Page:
Due to the high levels of PFOS found in the samples, the DNR and DHS are updating the recommended rainbow smelt consumption advisory from an unrestricted amount to one meal per month for Lake Superior.
The sampling completed by the DNR found elevated levels of PFAS (per- and polyfluoroalkyl substances), particularly the compound PFOS, in rainbow smelt in Lake Superior. PFAS are a group of over 5,000 human-made chemicals used for decades in numerous products, including non-stick cookware, fast food wrappers and stain-resistant sprays.
These legacy contaminants have made their way into the environment in a variety of ways, including spills of PFAS-containing materials, discharges of PFAS-containing wastewater to treatment plants and certain types of firefighting foams.
The risk of health problems increases with the amount of contaminated fish you eat. Following this advisory will help protect you from excess PFAS exposure found in fish. The advisory could change in the future as the DNR and DHS continue to learn more about the health risks from eating fish caught from this area and more fish data become available.
As part of the DNR’s statewide PFAS monitoring efforts to monitor fish tissue and water chemistry at select sites around the state, smelt were collected from two locations in Lake Superior in 2019 approximately 30 miles apart at sites near the Apostle Islands and off Port Wing. PFAS was detected in samples from both locations.  
Rainbow smelt are a small, silver fish that are non-native to Lake Superior. Some anglers will catch smelt through the ice, but the majority of smelt harvest occurs in the springtime as the fish migrate into nearshore areas to spawn.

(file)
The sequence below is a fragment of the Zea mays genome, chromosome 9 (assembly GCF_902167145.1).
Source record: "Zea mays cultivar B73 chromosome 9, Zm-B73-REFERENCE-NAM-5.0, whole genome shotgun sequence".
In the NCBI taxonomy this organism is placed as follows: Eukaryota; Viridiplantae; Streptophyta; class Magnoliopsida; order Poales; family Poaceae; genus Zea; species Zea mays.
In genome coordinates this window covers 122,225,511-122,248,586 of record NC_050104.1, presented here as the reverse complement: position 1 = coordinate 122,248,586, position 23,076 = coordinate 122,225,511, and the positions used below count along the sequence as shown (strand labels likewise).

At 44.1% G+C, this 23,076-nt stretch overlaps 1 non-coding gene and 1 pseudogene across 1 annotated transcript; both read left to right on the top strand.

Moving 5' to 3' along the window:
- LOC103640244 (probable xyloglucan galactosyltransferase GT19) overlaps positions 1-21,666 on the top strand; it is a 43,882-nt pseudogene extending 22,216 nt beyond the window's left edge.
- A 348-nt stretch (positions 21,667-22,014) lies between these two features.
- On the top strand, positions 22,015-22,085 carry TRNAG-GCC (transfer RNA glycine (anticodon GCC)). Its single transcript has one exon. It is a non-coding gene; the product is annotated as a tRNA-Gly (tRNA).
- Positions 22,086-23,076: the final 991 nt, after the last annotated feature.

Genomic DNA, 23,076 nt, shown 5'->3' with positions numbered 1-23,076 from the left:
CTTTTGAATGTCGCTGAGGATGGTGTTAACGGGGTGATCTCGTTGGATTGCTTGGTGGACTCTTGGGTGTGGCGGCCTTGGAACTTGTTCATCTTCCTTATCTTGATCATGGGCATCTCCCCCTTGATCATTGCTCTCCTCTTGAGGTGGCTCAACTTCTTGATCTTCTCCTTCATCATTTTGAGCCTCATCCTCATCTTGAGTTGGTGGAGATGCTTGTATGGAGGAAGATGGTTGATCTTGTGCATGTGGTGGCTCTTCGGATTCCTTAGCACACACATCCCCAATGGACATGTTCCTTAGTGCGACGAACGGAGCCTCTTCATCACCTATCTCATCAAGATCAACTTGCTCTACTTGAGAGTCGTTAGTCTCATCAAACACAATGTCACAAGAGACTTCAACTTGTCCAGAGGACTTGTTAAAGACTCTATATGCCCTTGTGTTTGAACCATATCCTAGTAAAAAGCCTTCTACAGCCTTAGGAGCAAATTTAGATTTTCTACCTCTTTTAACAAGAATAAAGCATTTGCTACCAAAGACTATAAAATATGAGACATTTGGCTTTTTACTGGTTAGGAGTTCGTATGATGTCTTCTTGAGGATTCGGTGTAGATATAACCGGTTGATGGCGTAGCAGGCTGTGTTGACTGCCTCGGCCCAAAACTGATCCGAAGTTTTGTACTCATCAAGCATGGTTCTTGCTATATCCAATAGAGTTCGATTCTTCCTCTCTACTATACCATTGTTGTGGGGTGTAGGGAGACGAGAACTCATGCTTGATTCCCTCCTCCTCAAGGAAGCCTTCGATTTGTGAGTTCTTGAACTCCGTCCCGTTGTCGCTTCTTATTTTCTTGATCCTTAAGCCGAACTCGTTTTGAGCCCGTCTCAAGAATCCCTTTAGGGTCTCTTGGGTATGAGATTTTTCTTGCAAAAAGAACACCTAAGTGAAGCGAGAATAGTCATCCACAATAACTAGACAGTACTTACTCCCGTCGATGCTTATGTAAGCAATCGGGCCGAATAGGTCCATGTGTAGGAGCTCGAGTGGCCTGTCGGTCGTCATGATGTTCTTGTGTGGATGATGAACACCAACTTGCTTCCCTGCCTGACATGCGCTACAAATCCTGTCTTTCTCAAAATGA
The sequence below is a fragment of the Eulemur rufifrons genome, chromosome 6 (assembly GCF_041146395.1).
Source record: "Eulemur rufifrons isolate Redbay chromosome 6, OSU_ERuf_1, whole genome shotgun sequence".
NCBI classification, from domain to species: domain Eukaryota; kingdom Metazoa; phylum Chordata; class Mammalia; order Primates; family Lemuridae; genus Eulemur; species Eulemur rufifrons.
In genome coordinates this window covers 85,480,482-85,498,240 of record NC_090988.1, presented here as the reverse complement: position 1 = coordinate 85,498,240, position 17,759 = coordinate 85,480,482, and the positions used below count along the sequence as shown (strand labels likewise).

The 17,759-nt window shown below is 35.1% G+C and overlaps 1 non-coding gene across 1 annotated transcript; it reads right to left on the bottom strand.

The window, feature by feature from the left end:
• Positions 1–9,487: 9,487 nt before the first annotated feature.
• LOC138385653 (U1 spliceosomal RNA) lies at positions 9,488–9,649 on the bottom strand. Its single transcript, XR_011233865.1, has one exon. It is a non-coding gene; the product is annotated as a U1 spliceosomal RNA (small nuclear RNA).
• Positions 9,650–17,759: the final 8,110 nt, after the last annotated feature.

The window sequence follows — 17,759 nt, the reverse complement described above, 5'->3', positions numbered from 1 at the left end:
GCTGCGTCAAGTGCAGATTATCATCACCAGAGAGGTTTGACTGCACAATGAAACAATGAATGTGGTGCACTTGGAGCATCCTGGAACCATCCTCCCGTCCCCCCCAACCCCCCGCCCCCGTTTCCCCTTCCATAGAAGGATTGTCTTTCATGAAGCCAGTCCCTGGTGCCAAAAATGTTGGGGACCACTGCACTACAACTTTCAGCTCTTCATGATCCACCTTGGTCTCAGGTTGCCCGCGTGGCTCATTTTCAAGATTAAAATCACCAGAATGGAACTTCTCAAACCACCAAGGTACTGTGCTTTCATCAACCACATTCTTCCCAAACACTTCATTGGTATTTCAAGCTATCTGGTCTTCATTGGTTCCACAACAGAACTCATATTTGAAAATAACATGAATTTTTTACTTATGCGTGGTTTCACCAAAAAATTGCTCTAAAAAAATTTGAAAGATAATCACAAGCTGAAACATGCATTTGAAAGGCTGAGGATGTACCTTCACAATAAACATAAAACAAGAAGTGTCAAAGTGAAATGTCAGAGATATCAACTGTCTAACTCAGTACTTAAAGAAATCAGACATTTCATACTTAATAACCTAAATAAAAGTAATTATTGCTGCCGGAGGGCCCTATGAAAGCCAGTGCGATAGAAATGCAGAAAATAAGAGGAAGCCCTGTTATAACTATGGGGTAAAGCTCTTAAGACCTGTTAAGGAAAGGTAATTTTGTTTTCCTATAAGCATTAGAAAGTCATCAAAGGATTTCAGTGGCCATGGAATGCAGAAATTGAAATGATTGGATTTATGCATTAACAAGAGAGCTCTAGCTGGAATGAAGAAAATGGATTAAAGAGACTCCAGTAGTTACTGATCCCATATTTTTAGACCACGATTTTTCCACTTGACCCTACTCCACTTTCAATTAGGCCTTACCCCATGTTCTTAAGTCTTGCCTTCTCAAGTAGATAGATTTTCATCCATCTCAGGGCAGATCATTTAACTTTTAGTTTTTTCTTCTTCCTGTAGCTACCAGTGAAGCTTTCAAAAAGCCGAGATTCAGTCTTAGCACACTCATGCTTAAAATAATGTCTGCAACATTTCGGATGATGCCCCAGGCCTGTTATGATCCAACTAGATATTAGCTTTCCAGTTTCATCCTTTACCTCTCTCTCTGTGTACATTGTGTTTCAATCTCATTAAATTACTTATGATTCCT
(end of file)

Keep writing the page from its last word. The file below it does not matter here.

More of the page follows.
“The smelt migration run starts as spring arrives and winter ice cover dissipates which creates a popular local tradition of harvesting smelt for fish fries,” said Brad Ray, Lake Superior Fisheries Unit Supervisor. “It’s important for consumers to understand the potential risks associated with this new advisory.”

Fish Tissue Results
In mid-December, the DNR received results from the contaminant samples taken from Lake Superior. Rainbow smelt, a popular sport fish and prey species for many predator fish and various bird species, had a high level of PFOS (perfluorooctane sulfonate), one of the many types of PFAS contaminants.
“Eating fish that have high levels of PFAS may increase your risk for certain health effects,” said Dr. Jonathan Meiman, Chief Medical Officer and State Epidemiologist for Occupational and Environmental Health at the Wisconsin Department of Health Services. “Limiting your exposure by choosing fish that are low in PFAS is the best way to reduce your risk while still maintaining the health benefits of fish consumption.”
Some health risks associated with PFOS, one of the thousands of PFAS compounds, include lower birth weight, possible links to increased risk of kidney and testicular cancer, harm to the immune and reproductive systems, increased cholesterol levels, and altered hormone regulation and thyroid hormones.